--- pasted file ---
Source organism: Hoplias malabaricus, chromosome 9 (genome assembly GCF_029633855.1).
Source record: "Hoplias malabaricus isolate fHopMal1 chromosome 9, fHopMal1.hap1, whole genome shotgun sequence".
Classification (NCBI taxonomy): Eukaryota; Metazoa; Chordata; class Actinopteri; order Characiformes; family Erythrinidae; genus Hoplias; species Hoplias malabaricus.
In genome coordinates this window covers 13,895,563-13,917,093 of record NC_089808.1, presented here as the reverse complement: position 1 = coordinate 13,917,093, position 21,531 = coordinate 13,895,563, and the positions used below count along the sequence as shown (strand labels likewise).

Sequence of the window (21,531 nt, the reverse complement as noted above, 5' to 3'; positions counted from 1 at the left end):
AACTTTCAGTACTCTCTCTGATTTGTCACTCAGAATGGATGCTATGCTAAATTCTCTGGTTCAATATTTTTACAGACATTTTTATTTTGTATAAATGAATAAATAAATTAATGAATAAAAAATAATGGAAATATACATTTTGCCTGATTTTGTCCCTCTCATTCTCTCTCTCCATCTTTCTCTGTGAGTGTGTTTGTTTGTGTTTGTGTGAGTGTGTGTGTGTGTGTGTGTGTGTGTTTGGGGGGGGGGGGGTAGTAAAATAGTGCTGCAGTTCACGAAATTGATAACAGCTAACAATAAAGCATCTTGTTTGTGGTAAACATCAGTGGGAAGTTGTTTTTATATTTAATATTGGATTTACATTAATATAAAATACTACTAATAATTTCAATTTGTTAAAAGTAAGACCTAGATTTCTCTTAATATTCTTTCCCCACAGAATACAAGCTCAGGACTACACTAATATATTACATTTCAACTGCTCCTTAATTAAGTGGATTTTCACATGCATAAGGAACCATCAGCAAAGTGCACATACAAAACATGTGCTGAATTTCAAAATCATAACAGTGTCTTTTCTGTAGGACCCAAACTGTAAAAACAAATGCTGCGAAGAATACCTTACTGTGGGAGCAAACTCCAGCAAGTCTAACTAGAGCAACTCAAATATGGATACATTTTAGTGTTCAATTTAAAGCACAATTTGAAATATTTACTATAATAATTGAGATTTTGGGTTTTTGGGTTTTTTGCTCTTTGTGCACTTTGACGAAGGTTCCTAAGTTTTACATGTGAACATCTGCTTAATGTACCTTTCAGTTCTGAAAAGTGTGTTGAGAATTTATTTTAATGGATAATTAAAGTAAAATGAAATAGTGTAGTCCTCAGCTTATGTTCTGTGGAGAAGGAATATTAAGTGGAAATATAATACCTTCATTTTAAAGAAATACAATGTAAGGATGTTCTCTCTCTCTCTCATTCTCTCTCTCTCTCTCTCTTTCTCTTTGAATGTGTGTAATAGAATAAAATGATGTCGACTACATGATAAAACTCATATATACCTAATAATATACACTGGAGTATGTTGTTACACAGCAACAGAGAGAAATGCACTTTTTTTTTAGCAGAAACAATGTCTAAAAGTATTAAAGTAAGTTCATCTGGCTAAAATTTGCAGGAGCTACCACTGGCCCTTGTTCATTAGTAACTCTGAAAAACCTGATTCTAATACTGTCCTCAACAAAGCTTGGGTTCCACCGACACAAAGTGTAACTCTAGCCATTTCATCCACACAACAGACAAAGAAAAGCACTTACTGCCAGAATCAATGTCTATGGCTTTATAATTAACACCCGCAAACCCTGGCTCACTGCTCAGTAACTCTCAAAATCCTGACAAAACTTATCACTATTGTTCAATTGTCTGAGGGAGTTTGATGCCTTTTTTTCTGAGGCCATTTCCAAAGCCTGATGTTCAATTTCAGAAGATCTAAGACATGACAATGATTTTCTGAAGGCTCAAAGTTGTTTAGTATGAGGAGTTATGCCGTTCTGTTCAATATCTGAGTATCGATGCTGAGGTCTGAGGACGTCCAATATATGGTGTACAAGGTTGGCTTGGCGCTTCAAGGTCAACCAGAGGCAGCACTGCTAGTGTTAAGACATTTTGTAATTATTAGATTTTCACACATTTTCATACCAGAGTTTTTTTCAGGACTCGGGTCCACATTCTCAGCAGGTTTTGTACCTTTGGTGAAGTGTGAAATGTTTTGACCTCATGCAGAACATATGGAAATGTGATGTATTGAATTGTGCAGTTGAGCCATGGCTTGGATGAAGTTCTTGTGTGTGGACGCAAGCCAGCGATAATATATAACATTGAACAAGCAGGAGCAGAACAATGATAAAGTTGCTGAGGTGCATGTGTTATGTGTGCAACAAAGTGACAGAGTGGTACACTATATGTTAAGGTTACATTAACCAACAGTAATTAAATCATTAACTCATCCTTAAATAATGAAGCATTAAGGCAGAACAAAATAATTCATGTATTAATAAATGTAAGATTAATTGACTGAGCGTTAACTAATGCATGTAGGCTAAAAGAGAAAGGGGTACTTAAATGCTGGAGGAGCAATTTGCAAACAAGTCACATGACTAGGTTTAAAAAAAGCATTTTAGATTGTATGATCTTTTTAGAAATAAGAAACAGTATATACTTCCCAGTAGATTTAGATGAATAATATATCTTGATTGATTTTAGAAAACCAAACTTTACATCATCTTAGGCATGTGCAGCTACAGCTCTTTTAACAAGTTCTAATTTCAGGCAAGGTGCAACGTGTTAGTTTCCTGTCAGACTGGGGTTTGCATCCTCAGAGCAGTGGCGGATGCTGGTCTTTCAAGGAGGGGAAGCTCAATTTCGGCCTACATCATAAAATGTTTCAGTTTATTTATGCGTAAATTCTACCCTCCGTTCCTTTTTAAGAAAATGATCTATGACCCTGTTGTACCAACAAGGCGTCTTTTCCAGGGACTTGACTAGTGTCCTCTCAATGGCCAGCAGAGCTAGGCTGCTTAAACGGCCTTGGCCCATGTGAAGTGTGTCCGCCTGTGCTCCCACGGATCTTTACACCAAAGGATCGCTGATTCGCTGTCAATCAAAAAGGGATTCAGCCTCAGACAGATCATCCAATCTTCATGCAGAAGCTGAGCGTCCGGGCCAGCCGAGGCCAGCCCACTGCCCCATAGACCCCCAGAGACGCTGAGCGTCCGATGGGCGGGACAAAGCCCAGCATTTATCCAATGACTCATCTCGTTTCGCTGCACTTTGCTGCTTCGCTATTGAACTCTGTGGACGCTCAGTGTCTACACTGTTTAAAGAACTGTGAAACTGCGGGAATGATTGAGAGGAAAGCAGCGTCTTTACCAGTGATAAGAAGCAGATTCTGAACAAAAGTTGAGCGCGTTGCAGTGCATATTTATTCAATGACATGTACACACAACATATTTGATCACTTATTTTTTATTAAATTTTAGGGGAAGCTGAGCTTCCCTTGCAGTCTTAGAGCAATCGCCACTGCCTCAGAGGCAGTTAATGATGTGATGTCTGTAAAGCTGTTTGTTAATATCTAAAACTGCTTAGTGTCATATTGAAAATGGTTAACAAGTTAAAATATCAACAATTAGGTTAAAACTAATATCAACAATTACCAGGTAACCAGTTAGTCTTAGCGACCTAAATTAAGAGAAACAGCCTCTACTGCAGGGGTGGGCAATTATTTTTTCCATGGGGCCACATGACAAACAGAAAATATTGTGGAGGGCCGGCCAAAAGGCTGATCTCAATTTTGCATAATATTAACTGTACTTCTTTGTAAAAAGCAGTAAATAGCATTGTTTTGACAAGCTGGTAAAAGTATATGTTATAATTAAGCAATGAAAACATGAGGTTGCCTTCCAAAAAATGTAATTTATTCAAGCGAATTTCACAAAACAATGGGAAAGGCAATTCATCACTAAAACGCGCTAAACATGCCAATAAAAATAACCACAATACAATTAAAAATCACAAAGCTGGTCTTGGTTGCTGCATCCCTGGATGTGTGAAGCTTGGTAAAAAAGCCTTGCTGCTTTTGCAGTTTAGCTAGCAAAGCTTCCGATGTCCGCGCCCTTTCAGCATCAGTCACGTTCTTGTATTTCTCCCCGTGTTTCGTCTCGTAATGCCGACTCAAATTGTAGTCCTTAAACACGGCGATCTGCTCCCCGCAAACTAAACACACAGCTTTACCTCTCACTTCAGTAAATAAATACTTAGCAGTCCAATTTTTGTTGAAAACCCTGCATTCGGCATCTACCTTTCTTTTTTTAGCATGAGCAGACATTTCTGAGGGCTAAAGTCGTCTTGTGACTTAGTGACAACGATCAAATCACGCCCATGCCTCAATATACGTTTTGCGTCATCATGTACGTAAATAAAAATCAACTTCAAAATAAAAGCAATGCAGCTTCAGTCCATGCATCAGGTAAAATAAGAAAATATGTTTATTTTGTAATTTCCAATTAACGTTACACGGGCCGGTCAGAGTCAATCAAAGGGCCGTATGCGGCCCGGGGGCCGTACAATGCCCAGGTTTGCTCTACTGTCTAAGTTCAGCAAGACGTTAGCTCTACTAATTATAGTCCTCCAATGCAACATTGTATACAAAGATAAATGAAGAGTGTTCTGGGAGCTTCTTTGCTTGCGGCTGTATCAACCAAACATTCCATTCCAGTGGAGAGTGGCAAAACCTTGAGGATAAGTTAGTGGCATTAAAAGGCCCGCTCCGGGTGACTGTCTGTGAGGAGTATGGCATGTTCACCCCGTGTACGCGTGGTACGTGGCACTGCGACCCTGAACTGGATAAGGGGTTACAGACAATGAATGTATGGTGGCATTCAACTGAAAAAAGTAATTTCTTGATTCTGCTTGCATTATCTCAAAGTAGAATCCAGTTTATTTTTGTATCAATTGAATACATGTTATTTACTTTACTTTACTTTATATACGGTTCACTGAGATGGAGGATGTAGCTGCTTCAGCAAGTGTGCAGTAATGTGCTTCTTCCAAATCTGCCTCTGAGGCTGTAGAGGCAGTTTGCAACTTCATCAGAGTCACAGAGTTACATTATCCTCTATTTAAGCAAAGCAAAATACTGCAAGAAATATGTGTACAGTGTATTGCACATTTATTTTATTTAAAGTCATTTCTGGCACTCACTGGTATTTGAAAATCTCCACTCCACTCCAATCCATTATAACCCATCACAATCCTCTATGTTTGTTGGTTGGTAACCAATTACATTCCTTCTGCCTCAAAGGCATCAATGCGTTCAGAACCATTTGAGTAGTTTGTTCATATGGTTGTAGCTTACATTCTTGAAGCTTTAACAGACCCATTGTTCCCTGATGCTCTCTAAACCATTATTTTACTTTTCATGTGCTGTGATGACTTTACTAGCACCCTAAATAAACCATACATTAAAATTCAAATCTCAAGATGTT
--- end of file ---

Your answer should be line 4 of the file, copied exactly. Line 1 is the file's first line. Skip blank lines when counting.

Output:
In genome coordinates this window covers 13,895,563-13,917,093 of record NC_089808.1, presented here as the reverse complement: position 1 = coordinate 13,917,093, position 21,531 = coordinate 13,895,563, and the positions used below count along the sequence as shown (strand labels likewise).